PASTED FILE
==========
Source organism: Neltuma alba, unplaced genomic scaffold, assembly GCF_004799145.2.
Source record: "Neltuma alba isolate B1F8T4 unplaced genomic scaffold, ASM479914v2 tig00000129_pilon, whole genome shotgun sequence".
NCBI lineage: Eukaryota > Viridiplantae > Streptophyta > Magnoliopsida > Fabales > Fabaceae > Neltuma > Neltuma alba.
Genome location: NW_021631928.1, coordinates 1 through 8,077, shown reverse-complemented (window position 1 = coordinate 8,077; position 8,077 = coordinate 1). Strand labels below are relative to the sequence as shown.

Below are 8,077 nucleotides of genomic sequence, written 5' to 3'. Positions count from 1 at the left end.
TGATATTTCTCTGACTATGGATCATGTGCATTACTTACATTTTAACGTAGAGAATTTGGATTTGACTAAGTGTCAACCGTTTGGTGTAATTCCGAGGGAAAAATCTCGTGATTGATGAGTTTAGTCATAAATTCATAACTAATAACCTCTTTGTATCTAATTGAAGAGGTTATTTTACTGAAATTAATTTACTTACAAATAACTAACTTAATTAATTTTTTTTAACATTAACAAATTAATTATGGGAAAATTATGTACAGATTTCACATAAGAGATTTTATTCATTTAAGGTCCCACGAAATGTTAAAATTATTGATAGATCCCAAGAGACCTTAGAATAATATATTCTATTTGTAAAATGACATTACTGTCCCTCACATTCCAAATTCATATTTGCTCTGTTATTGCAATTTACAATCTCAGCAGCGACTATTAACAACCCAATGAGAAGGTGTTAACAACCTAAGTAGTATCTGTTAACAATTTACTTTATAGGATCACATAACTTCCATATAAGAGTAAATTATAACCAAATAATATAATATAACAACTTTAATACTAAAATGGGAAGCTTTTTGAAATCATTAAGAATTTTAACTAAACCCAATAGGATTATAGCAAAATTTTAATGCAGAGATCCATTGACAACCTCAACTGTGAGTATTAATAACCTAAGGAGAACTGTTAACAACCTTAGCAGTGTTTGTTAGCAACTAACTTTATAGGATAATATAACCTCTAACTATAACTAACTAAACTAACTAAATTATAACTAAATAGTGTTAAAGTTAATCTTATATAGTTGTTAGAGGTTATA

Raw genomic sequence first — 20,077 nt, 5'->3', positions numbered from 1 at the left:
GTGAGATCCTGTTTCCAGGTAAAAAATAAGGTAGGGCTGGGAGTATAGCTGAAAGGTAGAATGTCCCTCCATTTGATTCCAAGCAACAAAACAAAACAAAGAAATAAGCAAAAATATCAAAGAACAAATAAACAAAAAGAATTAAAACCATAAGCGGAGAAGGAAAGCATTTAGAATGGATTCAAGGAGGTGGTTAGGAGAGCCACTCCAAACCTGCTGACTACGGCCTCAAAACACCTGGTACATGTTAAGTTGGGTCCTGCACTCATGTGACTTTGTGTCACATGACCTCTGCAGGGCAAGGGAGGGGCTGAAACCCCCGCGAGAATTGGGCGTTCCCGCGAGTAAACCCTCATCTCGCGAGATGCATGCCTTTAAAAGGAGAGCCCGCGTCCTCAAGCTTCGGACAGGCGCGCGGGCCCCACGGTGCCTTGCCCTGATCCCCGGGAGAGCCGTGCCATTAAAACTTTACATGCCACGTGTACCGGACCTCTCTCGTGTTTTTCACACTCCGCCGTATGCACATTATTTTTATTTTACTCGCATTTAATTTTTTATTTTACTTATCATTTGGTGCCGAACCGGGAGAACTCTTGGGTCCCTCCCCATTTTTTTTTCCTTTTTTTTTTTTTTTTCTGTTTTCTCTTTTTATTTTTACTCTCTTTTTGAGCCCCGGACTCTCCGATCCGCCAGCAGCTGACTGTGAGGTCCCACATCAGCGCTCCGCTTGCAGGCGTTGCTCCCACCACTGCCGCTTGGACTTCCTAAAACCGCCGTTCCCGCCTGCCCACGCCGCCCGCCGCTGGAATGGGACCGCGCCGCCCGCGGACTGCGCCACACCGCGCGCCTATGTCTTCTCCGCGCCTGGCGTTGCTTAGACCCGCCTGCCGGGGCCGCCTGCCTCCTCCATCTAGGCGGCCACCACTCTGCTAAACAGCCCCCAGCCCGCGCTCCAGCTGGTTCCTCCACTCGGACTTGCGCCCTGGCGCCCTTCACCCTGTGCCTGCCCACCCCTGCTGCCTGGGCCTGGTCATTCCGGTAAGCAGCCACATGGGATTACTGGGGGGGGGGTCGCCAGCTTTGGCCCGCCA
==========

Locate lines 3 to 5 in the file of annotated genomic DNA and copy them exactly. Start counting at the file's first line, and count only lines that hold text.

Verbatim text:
NCBI lineage: Eukaryota > Viridiplantae > Streptophyta > Magnoliopsida > Fabales > Fabaceae > Neltuma > Neltuma alba.
Genome location: NW_021631928.1, coordinates 1 through 8,077, shown reverse-complemented (window position 1 = coordinate 8,077; position 8,077 = coordinate 1). Strand labels below are relative to the sequence as shown.

Below are 8,077 nucleotides of genomic sequence, written 5' to 3'. Positions count from 1 at the left end.